That was the finding of a study produced by the State Retirement Board’s actuary, Gabriel Roeder Smith & Company of Texas and commissioned by Governor Donald Carcieri for $5,500. Carcieri already acknowledged that there would be substantial upfront costs, but the report is the first time a price tag has been set, according to the news report.
The costs detailed by the study look at a pension freeze for new hires as of July 1, 2008, assuming the new employees would sign up for a defined contribution plan.
The study also suggested creating an optional defined contribution plan and creating a new benefit tier for new hires, offering them substantially reduced benefits. However the authors of the study did not look at the costs of these alternatives.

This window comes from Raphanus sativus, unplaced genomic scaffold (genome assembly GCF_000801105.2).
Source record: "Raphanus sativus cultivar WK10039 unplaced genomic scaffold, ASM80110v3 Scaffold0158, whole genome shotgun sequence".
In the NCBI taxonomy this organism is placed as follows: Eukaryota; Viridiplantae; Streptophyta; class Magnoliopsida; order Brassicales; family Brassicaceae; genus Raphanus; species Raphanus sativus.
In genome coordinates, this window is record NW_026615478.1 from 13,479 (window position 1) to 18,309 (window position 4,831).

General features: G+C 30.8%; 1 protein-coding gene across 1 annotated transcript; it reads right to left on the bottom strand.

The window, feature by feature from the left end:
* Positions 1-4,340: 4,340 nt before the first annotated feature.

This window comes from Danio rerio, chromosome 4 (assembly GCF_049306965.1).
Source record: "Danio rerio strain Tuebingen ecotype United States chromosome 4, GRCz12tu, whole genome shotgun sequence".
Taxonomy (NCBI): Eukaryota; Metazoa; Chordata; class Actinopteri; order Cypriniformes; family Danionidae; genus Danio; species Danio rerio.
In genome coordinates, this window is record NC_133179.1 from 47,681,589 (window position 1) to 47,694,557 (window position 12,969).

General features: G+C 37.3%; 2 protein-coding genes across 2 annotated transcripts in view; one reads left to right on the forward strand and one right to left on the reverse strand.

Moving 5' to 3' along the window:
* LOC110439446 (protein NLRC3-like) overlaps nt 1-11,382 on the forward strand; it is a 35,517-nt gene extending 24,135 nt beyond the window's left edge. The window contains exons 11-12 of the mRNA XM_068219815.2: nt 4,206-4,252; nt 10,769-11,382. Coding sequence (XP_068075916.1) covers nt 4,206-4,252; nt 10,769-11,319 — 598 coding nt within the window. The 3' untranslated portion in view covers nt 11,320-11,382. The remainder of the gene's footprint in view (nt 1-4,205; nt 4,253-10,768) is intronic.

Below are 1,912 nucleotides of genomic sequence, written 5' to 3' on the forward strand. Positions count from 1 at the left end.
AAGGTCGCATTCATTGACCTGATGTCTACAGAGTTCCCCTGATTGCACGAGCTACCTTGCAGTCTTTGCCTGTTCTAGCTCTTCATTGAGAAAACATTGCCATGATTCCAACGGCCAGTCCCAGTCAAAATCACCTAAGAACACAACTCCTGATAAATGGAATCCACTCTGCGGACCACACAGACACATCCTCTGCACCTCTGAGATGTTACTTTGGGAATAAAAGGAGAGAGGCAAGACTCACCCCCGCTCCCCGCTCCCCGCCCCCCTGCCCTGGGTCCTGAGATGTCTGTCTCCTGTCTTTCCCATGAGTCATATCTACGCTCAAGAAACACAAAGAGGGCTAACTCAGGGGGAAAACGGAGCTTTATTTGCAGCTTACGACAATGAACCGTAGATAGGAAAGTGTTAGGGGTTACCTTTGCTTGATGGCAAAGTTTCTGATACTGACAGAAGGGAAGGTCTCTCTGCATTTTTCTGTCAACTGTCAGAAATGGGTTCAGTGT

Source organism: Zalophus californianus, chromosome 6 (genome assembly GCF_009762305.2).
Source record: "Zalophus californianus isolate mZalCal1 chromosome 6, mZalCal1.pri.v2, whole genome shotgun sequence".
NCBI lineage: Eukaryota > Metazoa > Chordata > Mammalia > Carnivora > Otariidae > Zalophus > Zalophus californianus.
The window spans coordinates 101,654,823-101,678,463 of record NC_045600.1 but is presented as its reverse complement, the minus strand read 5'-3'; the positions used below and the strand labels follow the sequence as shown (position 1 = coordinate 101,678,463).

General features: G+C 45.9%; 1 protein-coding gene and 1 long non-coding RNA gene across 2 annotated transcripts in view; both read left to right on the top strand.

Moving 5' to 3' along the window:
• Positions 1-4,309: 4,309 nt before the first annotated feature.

“It is not at all clear how you’d approach moving from one system to another. There are intermediate options that would allow you to spend less up front,” said Jeff Neal, a Carcieri spokesperson, according to the newspaper.Rhode Islandstate House Speaker William J. Murphy announced his own plans at the beginning of the month to come up with a legislative study commission to look into whether the retirement system should make the switch (See RI Legislative Leader Announces Pension Study Panel ). The panel would be set up in January 2008.
Only Alaska (See Labor Unions Protest Alaska’s New Pension System ), Michigan, West Virginia (See W. Virginia Treasurer to Use Match to Increase DC Plan Participation ) and the District of Columbia make it mandatory for state employees or public school teachers to enroll in a DC plan. Another six states make enrollment in the plan optional.